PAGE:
Engineers: Building Strong Foundations at Pease

  • Published
  • By Staff Sgt. Kayla Rorick
  • 157th Air Refueling Wing
Power tools whir and construction vehicles rumble as the sun beats down on Pease Air National Guard Base.

Airmen of the 157th Civil Engineer Squadron here and Soldiers of the Detachment 2, 160th Engineer Company of Franklin, New Hampshire began a two week-long training period May 16, 2017, on base.

The joint team of about 50 engineers collaborated to complete four construction projects during the two weeks.

“This is our largest endeavor together in the last ten years, aside from international humanitarian missions,” said Air Force Lt. Col. Stephanie L. Kerrigan, the 157th Civil Engineer Squadron acting commander. 

The Airmen and Soldiers worked to demolish and replace an existing road salt storage shed, create a turnaround point for commercial vehicles at the secondary base gate and clear trees to make way for new radar equipment.

The Army engineers had been scheduled to travel to El Salvador in support of the New Hampshire National Guard’s ongoing Beyond the Horizons mission, which provides humanitarian and civic assistance. When this plan fell through, Air and Army Engineer leadership recognized an opportunity.

The two weeks of construction projects helped to build upon what the engineers have learned in their respective technical training.

“In tech school, we don’t get a lot of hands-on experience with heavy equipment or power tools,” said Air Force Staff Sgt. Elijah N. Davies, a 157th CES structural craftsman. “this is more real-world and reflects what we actually do.”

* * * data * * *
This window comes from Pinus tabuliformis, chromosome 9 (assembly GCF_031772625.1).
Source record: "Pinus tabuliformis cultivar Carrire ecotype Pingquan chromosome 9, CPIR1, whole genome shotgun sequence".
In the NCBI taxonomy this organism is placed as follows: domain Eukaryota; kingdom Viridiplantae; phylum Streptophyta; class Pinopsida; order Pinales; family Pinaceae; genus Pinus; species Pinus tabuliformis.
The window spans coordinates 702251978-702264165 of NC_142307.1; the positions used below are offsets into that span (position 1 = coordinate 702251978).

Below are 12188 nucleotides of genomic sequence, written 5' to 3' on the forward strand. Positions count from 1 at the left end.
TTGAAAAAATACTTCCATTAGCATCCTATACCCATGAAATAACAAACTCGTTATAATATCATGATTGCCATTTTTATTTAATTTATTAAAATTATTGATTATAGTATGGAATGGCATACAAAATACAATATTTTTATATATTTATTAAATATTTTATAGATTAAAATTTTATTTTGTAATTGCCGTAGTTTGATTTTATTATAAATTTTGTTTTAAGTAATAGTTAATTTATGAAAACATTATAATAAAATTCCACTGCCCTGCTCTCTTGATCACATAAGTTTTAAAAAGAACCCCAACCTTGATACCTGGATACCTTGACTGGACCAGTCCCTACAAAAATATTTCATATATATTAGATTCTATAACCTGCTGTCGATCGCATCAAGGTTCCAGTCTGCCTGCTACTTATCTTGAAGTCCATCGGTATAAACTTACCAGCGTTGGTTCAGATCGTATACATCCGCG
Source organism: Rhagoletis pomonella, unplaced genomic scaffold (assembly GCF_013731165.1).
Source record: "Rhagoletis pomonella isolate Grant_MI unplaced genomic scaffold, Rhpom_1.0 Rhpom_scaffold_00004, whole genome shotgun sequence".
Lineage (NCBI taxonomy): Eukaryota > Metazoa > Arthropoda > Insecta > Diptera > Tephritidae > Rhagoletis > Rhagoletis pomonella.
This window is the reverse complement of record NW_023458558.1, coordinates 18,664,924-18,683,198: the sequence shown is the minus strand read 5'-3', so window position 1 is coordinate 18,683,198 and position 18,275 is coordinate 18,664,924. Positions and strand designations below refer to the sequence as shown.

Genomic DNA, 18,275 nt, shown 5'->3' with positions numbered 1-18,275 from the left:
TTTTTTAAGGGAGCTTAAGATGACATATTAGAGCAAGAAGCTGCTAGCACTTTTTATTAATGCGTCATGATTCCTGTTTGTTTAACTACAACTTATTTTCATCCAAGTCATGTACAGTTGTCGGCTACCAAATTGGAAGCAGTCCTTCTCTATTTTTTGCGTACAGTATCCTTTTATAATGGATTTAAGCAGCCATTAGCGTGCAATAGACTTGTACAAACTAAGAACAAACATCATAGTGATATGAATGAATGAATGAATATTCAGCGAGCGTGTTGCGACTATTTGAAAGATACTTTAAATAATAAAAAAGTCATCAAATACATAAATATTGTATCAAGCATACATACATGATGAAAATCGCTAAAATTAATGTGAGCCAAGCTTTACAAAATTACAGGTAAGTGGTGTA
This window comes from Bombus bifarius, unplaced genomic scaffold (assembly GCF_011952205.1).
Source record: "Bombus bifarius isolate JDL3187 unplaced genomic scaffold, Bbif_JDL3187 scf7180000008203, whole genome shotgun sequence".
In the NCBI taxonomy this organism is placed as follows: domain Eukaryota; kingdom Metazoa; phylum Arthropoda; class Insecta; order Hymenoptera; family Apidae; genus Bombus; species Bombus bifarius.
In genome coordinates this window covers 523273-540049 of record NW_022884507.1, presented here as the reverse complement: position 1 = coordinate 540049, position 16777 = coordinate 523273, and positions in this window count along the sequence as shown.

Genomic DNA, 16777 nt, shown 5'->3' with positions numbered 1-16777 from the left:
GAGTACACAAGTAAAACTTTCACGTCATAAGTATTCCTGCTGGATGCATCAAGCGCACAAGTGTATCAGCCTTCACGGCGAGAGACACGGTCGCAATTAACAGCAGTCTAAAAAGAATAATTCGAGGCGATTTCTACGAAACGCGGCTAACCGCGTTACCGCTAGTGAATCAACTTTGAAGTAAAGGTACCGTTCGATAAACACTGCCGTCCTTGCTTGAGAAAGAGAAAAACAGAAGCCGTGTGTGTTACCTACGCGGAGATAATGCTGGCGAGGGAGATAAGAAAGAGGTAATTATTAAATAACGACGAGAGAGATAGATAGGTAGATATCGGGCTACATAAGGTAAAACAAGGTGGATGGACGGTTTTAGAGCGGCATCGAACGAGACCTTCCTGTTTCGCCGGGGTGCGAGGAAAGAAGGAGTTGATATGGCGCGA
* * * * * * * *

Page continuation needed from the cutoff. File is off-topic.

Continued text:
Supervisors at each job site rotated soldiers and airmen through tasks such as preparing calculations and measurements as well as operating construction tools and vehicles.

“We’ve got relatively simple calculations for larger projects, so it’s like the best of both worlds,” said Army Sgt. Ben M. Stevens, a Det. 2, 160th Engineer Co. horizontal engineer. “They can learn everything and there is enough work to keep everyone busy.”

The training opportunity represented the crawl and walk phases of the learning process, which allowed for slow, steady and safe practice of skills and processes.

“Getting used to that safety-oriented mindset in this lower-risk environment is key to preparing them for deployment situations,” said Kerrigan.
Part of the National Guard mission is to respond during local state emergencies, such as flooding and ice storms.

“We’re going to be working with these guys doing route clearance, debris removal and shoring up facilities,” said Kerrigan. “Now we have the personal connections and an understanding of how each group works to be able to do that effectively.”

Integrating the different experiences, skill-sets and personalities of the two unique groups was an important consideration when planning this training period. 

“I expected there to be a lot of adjustment and spin-up, but they’ve all exceeded my expectations” said Kerrigan. “I attribute that to their positive attitudes and enthusiasm, and the great leadership of both the Air and Army NCOs.” 

Whether they are building connections or constructing buildings, the engineers of the New Hampshire National Guard will start with a strong foundation.